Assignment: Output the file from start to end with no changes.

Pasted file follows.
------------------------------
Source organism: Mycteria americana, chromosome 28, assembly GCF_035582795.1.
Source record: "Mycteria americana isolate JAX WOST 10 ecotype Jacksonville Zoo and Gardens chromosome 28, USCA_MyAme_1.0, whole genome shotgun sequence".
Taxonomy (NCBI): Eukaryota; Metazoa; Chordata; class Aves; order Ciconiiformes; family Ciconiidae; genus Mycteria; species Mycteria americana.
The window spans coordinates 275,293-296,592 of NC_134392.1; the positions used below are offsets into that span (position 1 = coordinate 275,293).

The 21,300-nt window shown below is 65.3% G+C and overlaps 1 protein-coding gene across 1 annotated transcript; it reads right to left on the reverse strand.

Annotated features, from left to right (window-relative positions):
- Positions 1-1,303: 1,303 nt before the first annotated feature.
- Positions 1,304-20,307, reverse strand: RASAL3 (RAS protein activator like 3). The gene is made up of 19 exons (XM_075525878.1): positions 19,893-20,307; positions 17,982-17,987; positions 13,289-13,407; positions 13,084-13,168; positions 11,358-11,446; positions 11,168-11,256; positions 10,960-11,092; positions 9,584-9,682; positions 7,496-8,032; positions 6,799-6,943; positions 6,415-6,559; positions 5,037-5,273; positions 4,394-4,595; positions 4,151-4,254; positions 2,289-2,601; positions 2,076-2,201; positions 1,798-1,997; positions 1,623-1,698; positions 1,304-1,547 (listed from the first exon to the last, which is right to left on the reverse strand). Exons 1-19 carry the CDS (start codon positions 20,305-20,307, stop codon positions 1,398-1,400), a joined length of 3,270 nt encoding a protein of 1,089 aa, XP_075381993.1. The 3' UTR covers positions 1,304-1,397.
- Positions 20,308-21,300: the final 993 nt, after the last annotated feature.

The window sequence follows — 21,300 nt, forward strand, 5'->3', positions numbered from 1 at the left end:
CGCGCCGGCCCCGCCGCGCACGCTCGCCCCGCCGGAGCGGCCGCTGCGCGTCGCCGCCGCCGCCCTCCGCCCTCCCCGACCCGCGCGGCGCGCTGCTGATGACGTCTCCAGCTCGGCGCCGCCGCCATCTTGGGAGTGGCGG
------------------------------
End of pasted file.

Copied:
Source organism: Mycteria americana, chromosome 28, assembly GCF_035582795.1.
Source record: "Mycteria americana isolate JAX WOST 10 ecotype Jacksonville Zoo and Gardens chromosome 28, USCA_MyAme_1.0, whole genome shotgun sequence".
Taxonomy (NCBI): Eukaryota; Metazoa; Chordata; class Aves; order Ciconiiformes; family Ciconiidae; genus Mycteria; species Mycteria americana.
The window spans coordinates 275,293-296,592 of NC_134392.1; the positions used below are offsets into that span (position 1 = coordinate 275,293).

The 21,300-nt window shown below is 65.3% G+C and overlaps 1 protein-coding gene across 1 annotated transcript; it reads right to left on the reverse strand.

Annotated features, from left to right (window-relative positions):
- Positions 1-1,303: 1,303 nt before the first annotated feature.
- Positions 1,304-20,307, reverse strand: RASAL3 (RAS protein activator like 3). The gene is made up of 19 exons (XM_075525878.1): positions 19,893-20,307; positions 17,982-17,987; positions 13,289-13,407; positions 13,084-13,168; positions 11,358-11,446; positions 11,168-11,256; positions 10,960-11,092; positions 9,584-9,682; positions 7,496-8,032; positions 6,799-6,943; positions 6,415-6,559; positions 5,037-5,273; positions 4,394-4,595; positions 4,151-4,254; positions 2,289-2,601; positions 2,076-2,201; positions 1,798-1,997; positions 1,623-1,698; positions 1,304-1,547 (listed from the first exon to the last, which is right to left on the reverse strand). Exons 1-19 carry the CDS (start codon positions 20,305-20,307, stop codon positions 1,398-1,400), a joined length of 3,270 nt encoding a protein of 1,089 aa, XP_075381993.1. The 3' UTR covers positions 1,304-1,397.
- Positions 20,308-21,300: the final 993 nt, after the last annotated feature.

The window sequence follows — 21,300 nt, forward strand, 5'->3', positions numbered from 1 at the left end:
CGCGCCGGCCCCGCCGCGCACGCTCGCCCCGCCGGAGCGGCCGCTGCGCGTCGCCGCCGCCGCCCTCCGCCCTCCCCGACCCGCGCGGCGCGCTGCTGATGACGTCTCCAGCTCGGCGCCGCCGCCATCTTGGGAGTGGCGG